President Obama long has argued that debates over the size and scope of government — of which health care has become the most important example — should not be seen as a question of bigger government vs. smaller government, but rather whether proponents of activist government are able to demonstrate that the federal government can be both smart and effective.
With controversy continuing over other elements of the law, the decision to delay enforcement of the employer mandate for a year clearly heightens the stakes for the president and his allies to prove the critics wrong and demonstrate that they can make bigger government work.
The setback for Obama’s signature domestic achievement also points to another problem for the White House. It could serve to reinforce perceptions of an administration that is beset by controversies, adrift and struggling to find its equilibrium.
On that issue, administration officials take sharp exception. “There have been a number of controversies that have gotten a lot of attention in the press, but if you step back and look at what the president has accomplished in the first six months, it’s pretty compelling,” White House communications director Jennifer Palmieri said.
She pointed to the fiscal cliff negotiations of December that resulted in raising taxes on wealthy Americans, to the Senate passage of immigration reform (although the measure faces more resistance in the House), to the president’s newest initiative on climate change.
Political interpretations of the employer mandate decision broke into rival and predictable camps Wednesday. Opponents of the health-care act saw it as ratification that the law is fatally flawed. “It is a step in the disintegration of what will prove to be an unaffordable, unmanageable disaster,” former House speaker Newt Gingrich (R-Ga.) said in an e-mail.
Even so, Douglas Holtz-Eakin, president of the conservative think tank American Action Forum and an administration critic, called the move “deviously brilliant.”
“Democrats,” he wrote in a post Tuesday night, “no longer face the immediate specter of running against the fallout from a heavy regulatory imposition on employers across the land. Explaining away the mandate was going to be a big political lift; having the White House airbrush it from the landscape is way better.”
Republicans have been planning to make the health-care law a centerpiece of their 2014 campaign against the Democrats and saw Tuesday’s decision as more fodder for their candidates. “The ads in swing races are being written as we speak,” said Kevin Madden, a Republican strategist.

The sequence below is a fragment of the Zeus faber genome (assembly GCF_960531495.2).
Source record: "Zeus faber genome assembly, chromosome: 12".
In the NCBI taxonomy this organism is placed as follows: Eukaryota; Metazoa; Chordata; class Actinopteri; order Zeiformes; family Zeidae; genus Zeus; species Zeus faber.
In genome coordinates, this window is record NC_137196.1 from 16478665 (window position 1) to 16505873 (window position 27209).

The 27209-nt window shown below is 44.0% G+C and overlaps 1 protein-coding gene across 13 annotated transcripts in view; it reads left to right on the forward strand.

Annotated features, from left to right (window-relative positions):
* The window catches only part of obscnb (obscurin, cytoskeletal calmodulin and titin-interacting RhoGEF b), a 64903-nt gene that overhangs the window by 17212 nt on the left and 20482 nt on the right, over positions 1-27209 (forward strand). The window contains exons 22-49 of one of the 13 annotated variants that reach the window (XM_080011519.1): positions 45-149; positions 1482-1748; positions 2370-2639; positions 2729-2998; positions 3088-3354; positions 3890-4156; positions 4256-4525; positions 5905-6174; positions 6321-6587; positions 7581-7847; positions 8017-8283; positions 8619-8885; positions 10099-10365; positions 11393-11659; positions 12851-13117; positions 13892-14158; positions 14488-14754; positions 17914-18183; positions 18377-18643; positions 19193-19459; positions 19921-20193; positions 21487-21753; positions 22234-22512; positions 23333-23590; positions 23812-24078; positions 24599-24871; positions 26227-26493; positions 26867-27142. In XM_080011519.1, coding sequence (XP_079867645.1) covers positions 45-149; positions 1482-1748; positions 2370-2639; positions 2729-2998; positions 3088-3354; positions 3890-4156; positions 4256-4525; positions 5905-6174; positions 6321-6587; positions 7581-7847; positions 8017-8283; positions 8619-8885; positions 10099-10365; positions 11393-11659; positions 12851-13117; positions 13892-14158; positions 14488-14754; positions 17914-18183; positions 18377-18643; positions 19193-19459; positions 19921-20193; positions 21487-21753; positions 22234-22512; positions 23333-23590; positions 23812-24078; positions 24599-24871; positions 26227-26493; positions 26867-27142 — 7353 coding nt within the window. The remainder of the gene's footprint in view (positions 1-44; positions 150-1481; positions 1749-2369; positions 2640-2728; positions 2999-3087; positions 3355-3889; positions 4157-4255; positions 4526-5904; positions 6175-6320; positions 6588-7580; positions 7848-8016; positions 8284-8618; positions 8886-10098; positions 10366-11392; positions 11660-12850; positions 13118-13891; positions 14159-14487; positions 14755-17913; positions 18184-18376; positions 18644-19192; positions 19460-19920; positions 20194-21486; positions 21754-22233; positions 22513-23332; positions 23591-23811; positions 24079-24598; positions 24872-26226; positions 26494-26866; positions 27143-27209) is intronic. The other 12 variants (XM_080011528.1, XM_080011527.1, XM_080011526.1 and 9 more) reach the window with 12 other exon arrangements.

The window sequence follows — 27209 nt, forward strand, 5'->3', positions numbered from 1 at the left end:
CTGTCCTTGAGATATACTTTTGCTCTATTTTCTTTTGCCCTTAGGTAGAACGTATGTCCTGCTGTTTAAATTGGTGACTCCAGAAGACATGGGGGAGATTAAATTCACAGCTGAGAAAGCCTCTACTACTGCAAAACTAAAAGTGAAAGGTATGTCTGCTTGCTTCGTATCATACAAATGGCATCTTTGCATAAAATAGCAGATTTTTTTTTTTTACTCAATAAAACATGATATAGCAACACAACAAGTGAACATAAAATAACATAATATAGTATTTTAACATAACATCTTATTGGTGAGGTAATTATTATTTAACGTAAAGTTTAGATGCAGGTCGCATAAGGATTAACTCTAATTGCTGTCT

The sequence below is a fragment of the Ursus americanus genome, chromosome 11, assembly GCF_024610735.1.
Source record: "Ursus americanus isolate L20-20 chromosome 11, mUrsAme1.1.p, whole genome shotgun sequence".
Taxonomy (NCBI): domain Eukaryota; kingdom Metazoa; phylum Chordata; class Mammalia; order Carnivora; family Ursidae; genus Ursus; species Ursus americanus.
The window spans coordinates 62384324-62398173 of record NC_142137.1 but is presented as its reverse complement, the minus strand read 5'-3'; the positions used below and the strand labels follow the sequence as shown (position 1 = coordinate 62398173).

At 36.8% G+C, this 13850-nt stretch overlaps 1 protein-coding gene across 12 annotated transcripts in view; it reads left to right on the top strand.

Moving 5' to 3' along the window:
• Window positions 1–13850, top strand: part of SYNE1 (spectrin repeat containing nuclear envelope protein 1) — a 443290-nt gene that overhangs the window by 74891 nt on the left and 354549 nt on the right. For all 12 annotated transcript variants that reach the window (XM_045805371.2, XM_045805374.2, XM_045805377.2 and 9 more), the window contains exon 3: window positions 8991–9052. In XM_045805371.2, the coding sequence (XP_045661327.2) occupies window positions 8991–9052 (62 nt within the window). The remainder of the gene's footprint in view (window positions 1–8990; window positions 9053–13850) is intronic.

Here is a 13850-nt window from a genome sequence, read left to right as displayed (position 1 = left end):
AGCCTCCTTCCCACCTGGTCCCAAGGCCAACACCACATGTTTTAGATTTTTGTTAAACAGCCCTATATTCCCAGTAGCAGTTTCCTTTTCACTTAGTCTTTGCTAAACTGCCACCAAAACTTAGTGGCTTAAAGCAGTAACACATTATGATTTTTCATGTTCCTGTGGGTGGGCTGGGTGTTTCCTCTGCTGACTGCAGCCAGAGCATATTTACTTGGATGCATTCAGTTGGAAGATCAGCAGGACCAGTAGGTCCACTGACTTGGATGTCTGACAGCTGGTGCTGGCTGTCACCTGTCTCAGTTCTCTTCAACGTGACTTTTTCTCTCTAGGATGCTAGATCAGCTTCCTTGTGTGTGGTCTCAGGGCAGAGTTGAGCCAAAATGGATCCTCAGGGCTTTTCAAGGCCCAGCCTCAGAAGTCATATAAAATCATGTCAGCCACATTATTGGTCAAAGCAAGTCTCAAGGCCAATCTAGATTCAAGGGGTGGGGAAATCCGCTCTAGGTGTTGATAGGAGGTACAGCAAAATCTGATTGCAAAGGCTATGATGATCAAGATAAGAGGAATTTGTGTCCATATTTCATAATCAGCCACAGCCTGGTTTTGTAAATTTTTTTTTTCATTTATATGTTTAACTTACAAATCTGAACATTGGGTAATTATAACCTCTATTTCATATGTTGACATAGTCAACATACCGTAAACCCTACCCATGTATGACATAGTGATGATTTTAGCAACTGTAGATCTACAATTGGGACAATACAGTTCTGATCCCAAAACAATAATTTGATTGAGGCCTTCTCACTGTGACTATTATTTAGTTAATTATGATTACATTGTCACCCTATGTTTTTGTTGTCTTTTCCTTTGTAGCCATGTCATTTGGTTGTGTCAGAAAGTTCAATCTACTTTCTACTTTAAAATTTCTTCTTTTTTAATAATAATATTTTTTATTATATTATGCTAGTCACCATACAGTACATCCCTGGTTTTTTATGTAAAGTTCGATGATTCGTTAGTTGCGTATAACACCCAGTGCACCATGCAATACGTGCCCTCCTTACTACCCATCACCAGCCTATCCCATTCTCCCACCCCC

Some Democrats saw the move as a hasty and unnecessary capitulation in the face of continuing GOP and business community criticism. Others saw it as a shrewd retreat that will buy time to deal with what has been a flood of complaints by businesses, though not an action that will diminish the campaign-year rhetoric.
“This gives businesses some breathing room to figure it all out and not have to be rushed,” Democratic pollster John Anzalone said in an e-mail. He said he did not see it as a political decision, but added, “To be quite honest, whether it was implemented in 2014 or not, the Republicans are going to use the same rhetoric on Obamacare to attack Dems in congressional races [next year].”
Other Democrats argued Wednesday that the near-term politics might be better for their candidates than for Republicans. Stephanie Cutter, a former White House official and campaign adviser to the president, noted that key portions of the law — the ban on preexisting conditions, more affordable options for insurance through the exchanges and tax credits for middle-class families — will be in place by next year.
“No matter how you shake it,” she said in an e-mail, “that’s a very different and more affordable, secure and fair system than the country had just a few years ago, regardless of whether employers are required to provide insurance a year later than planned.”
Valerie Jarrett, a White House senior adviser, posted a statement on the White House Web site on Tuesday evening noting that the decision was a reflection of the administration’s flexibility and willingness to listen to the concerns of businesses.
Another administration official, who spoke on the condition of anonymity to talk candidly, said the action was not a reflection of the administration’s inability to implement the law, but rather its concern about getting this right rather than getting it done quickly.
“We’re not saying we can’t do this,” the official said. “It’s not like we don’t have our act together. We could do it. But do you force it on people when they have a lot of concerns or delay it and work with businesses? We decided on the latter.”
But Louisiana Gov. Bobby Jindal (R), a longtime critic of the act, argued that the administration’s decision on the employer mandate raises more fundamental questions about the viability of the law.
“This is not just a tactical retreat,” he said in a telephone interview. “It is such a complicated law with so many unintended consequences, the only solution is to repeal the law and do a bipartisan [replacement].” Jindal said that, at a minimum, the administration should now delay implementation of the individual mandate, as well. “Why should businesses get relief but not individuals also get relief?”
That leaves administration officials with the challenge of proving that they can get it all right. But as William Galston of the Brookings Institution pointed out, the employer mandate was supposed to be less challenging administratively than some other features of the bill.
“Its postponement raises troubling questions about many others — especially the exchanges,” he said. “If — against the odds — the remaining features of the bill are implemented relatively smoothly, it will go down as a ‘strategically shrewd decision.’ If not, it will be the equivalent of blood in the water. And the sharks are hungry.”